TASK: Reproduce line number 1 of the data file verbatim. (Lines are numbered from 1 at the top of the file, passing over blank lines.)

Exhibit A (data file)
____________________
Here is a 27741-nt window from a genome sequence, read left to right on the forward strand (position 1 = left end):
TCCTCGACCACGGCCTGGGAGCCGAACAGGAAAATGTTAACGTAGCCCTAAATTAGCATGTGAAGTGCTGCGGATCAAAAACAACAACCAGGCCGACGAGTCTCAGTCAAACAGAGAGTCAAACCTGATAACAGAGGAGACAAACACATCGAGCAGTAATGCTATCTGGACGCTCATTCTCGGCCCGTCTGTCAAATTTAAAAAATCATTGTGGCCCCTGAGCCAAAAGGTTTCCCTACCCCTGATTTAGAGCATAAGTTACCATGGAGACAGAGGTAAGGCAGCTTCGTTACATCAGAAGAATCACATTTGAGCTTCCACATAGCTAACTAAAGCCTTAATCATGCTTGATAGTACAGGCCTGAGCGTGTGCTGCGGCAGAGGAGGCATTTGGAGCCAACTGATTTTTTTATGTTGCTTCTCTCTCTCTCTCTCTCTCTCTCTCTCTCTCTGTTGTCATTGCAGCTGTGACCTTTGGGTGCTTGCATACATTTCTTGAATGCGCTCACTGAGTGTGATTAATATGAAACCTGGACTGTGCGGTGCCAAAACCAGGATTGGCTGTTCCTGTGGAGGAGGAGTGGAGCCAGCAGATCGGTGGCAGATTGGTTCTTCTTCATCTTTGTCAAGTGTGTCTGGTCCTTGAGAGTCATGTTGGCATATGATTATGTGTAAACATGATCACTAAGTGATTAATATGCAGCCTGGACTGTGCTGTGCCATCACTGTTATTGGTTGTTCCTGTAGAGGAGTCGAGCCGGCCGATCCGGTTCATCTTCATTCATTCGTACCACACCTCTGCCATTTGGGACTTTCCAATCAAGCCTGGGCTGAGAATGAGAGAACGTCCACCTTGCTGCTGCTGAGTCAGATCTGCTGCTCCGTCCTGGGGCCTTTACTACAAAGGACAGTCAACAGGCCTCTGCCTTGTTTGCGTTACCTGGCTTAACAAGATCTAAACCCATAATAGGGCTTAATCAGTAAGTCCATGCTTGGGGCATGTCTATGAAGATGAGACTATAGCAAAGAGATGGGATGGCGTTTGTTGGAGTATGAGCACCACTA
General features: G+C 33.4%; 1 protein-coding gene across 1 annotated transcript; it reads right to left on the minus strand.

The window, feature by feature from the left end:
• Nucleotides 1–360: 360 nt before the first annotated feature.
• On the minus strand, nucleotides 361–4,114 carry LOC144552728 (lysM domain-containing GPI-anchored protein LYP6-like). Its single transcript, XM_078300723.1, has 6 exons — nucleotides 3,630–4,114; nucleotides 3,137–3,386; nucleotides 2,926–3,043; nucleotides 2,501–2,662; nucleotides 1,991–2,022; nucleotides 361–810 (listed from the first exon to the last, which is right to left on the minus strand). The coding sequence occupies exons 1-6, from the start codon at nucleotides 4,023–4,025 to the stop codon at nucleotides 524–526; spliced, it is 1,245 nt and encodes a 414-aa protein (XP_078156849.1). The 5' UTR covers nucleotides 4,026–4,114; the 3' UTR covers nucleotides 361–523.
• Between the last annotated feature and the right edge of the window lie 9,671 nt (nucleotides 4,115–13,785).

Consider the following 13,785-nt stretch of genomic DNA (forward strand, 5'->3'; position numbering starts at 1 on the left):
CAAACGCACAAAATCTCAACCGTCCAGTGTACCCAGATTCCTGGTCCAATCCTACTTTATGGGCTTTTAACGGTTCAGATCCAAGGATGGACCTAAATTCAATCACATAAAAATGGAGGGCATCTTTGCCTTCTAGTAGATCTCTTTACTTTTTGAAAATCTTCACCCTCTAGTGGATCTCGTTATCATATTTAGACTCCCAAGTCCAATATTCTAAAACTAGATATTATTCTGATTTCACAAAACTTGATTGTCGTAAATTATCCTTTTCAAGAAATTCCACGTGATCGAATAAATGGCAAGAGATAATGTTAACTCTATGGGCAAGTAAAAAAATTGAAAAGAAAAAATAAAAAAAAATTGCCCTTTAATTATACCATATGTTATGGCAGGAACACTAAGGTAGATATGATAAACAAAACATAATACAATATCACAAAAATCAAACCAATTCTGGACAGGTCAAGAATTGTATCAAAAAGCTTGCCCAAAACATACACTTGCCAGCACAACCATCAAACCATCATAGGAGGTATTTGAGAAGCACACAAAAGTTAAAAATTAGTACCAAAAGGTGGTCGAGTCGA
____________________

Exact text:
Here is a 27741-nt window from a genome sequence, read left to right on the forward strand (position 1 = left end):